Another possible distinguishing feature of a data gathering mechanism is censoring. While for some events of interest (losses, claims, lifetimes, etc.) the complete dataData where each individual observation is known, and no values are censored, truncated, or grouped maybe available, for others only partial information is available; all that may be known is that the observation exceeds a specific value. The limited policy introduced in Section 3.4.2 is an example of right censoring. Any loss greater than or equal to the policy limit is recorded at the limit. The contribution of the censored observation to the likelihood function is the probability of the random variable exceeding this specific limit. Note that contributions of both complete and censored data share the survivor function, for a complete point this survivor function is multiplied by the hazard function, but for a censored observation it is not. The likelihood function for censored data is then given by

\[ L(\theta) = \left[ \prod_{i=1}^r f_X(x_i) \right] \left[ S_X(u) \right]^m , \] where \(r\) is the number of known loss amounts below the limit \(u\) and \(m\) is the number of loss amounts larger than the limit \(u\).

Example 3.5.6. Actuarial Exam Question. The random variable \(X\) has survival function: \[ S_{X}\left( x \right) = \frac{\theta^{4}}{\left( \theta^{2} + x^{2} \right)^{2}}. \] Two values of \(X\) are observed to be 2 and 4. One other value exceeds 4. Calculate the maximum likelihood estimate of \(\theta\).

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3.5.2.3 Maximum Likelihood Estimators for Truncated Data

This section is concerned with the maximum likelihood estimation of the continuous distribution of the random variable \(X\) when the data is incomplete due to truncation. If the values of \(X\) are truncated at \(d\), then it should be noted that we would not have been aware of the existence of these values had they not exceeded \(d\). The policy deductible introduced in Section 3.4.1 is an example of left truncation. Any loss less than or equal to the deductible is not recorded. The contribution to the likelihood function of an observation \(x\) truncated at \(d\) will be a conditional probability and the \(f_{X}\left( x \right)\) will be replaced by \(\frac{f_{X}\left( x \right)}{S_{X}\left( d \right)}\). The likelihood function for truncated data is then given by

\[ L(\theta) = \prod_{i=1}^k \frac{f_X(x_i)}{S_X(d)} , \] where \(k\) is the number of loss amounts larger than the deductible \(d\).

Example 3.5.7. Actuarial Exam Question. For the single parameter Pareto distribution with \(\theta = 2\), maximum likelihood estimation is applied to estimate the parameter \(\alpha\). Find the estimated mean of the ground up loss distribution based on the maximum likelihood estimate of \(\alpha\) for the following data set:
  • Ordinary policy deductible of 5, maximum covered loss of 25 (policy limit 20)
  • 8 insurance payment amounts: 2, 4, 5, 5, 8, 10, 12, 15
  • 2 limit payments: 20, 20.
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3.6 Further Resources and Contributors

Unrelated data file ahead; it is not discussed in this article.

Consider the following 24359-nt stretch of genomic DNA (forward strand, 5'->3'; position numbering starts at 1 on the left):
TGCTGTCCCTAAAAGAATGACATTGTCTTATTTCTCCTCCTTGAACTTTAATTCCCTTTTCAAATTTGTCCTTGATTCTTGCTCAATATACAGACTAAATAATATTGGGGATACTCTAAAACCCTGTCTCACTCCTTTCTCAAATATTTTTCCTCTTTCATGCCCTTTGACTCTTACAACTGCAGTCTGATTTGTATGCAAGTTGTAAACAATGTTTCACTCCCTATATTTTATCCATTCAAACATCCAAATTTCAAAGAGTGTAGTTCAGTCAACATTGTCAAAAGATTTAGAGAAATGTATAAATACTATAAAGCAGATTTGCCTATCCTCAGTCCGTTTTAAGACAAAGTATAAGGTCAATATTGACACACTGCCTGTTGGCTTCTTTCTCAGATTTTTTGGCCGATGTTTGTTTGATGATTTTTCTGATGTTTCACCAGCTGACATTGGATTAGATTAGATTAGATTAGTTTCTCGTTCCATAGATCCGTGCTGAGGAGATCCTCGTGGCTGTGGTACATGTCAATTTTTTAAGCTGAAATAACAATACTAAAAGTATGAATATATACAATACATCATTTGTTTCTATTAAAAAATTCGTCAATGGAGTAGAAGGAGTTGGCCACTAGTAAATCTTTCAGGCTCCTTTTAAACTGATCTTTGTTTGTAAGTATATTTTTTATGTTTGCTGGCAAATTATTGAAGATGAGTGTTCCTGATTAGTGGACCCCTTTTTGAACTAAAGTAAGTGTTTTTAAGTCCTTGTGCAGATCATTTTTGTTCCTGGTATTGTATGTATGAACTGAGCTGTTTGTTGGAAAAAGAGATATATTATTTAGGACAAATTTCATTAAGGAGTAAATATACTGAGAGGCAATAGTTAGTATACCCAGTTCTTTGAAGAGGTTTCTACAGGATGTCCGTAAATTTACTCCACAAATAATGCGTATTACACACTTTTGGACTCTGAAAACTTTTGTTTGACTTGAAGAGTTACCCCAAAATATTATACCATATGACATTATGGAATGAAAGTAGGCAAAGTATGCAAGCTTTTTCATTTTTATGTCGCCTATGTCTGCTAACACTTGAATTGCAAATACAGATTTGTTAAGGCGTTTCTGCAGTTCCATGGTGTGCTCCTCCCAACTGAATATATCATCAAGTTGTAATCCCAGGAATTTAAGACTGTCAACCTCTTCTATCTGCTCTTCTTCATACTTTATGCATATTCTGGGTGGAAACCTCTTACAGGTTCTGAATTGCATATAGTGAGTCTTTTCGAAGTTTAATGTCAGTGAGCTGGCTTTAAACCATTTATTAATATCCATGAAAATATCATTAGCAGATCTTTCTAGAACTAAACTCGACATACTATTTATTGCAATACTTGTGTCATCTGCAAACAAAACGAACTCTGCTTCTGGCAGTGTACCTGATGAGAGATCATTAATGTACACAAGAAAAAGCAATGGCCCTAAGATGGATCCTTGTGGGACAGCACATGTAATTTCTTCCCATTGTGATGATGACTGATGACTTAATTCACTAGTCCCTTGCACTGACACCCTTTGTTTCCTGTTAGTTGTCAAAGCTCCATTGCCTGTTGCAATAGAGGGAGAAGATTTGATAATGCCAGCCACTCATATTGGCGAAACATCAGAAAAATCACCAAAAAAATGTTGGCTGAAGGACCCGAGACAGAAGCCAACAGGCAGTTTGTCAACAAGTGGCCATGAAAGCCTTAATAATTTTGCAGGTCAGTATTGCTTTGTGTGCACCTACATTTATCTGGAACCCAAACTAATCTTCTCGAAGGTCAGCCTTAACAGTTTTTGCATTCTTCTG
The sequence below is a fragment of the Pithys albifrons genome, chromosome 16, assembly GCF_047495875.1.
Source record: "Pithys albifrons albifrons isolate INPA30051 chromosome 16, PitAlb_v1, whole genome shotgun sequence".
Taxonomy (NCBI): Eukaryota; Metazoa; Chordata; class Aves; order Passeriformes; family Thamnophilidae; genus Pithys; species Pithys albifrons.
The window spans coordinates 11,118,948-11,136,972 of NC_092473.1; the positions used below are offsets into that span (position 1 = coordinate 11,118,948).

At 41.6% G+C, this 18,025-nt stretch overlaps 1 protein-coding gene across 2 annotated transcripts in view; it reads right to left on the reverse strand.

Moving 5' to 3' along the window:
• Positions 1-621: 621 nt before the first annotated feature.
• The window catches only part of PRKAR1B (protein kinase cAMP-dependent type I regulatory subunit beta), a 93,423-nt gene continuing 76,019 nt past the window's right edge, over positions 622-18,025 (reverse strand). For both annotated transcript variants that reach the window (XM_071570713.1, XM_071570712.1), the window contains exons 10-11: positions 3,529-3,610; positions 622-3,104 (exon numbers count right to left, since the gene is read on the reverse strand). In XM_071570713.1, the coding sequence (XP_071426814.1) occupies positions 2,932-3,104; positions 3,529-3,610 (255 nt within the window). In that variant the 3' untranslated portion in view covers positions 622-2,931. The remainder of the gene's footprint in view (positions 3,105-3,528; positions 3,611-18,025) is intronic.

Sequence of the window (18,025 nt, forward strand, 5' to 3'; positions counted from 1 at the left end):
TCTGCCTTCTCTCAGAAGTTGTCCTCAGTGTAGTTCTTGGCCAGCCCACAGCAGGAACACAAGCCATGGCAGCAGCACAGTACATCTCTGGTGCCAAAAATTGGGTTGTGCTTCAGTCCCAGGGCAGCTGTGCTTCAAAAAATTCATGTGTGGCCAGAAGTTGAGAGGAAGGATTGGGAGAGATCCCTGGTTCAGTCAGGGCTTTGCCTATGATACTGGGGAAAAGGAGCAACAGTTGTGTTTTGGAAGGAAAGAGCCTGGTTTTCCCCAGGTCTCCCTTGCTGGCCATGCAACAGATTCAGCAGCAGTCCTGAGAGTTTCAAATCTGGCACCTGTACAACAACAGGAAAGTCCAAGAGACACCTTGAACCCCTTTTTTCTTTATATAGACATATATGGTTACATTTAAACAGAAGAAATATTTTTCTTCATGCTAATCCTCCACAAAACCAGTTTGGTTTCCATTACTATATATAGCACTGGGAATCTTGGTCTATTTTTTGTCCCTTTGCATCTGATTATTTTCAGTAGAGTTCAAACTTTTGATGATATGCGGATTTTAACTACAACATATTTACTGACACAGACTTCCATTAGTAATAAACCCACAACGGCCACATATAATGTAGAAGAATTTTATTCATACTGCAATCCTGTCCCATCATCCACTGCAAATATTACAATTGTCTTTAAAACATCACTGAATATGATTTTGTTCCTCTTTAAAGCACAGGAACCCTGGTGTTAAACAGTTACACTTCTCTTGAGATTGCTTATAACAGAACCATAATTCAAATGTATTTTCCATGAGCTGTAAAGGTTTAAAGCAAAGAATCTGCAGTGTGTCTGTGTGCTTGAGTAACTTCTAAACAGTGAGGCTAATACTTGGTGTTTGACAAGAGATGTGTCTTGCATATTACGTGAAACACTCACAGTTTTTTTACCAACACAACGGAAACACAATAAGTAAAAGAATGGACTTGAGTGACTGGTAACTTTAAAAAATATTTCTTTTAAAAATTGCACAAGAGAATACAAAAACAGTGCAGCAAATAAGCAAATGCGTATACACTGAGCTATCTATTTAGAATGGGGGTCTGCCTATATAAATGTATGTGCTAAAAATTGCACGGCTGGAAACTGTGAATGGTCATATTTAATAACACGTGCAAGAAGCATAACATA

Contributors

  • Zeinab Amin, The American University in Cairo, is the principal author of this chapter. Email: zeinabha@aucegypt.edu for chapter comments and suggested improvements.
  • Many helpful comments have been provided by Hirokazu (Iwahiro) Iwasawa, iwahiro@bb.mbn.or.jp .
  • Other chapter reviewers include: Rob Erhardt, Jorge Yslas, Tatjana Miljkovic, and Samuel Kolins.

Exercises

Here are a set of exercises that guide the viewer through some of the theoretical foundations of Loss Data Analytics. Each tutorial is based on one or more questions from the professional actuarial examinations – typically the Society of Actuaries Exam C.

Severity Distribution Guided Tutorials

Further Readings and References

Notable contributions include: Cummins and Derrig (2012), Frees and Valdez (2008), Klugman, Panjer, and Willmot (2012), Kreer et al. (2015), McDonald (1984), McDonald and Xu (1995), Tevet (2016), and Venter (1983).

Bibliography

Cummins, J. David, and Richard A. Derrig. 2012. Managing the Insolvency Risk of Insurance Companies: Proceedings of the Second International Conference on Insurance Solvency. Vol. 12. Springer Science & Business Media.

Frees, Edward W., and Emiliano A. Valdez. 1998. “Understanding Relationships Using Copulas.” North American Actuarial Journal 2 (01): 1–25.

2008. “Hierarchical Insurance Claims Modeling.” Journal of the American Statistical Association 103 (484). Taylor & Francis: 1457–69.

Klugman, Stuart A., Harry H. Panjer, and Gordon E. Willmot. 2012. Loss Models: From Data to Decisions. John Wiley & Sons.

Kreer, Markus, Ayşe Kizilersü, Anthony W Thomas, and Alfredo D Egídio dos Reis. 2015. “Goodness-of-Fit Tests and Applications for Left-Truncated Weibull Distributions to Non-Life Insurance.” European Actuarial Journal 5 (1). Springer: 139–63.

McDonald, James B. 1984. “Some Generalized Functions for the Size Distribution of Income.” Econometrica: Journal of the Econometric Society. JSTOR, 647–63.

McDonald, James B, and Yexiao J Xu. 1995. “A Generalization of the Beta Distribution with Applications.” Journal of Econometrics 66 (1-2). Elsevier: 133–52.

Tevet, Dan. 2016. “Applying Generalized Linear Models to Insurance Data.” Predictive Modeling Applications in Actuarial Science: Volume 2, Case Studies in Insurance. Cambridge University Press, 39.

Venter, Gary. 1983. “Transformed Beta and Gamma Distributions and Aggregate Losses.” In Proceedings of the Casualty Actuarial Society, 70:289–308. 133 & 134.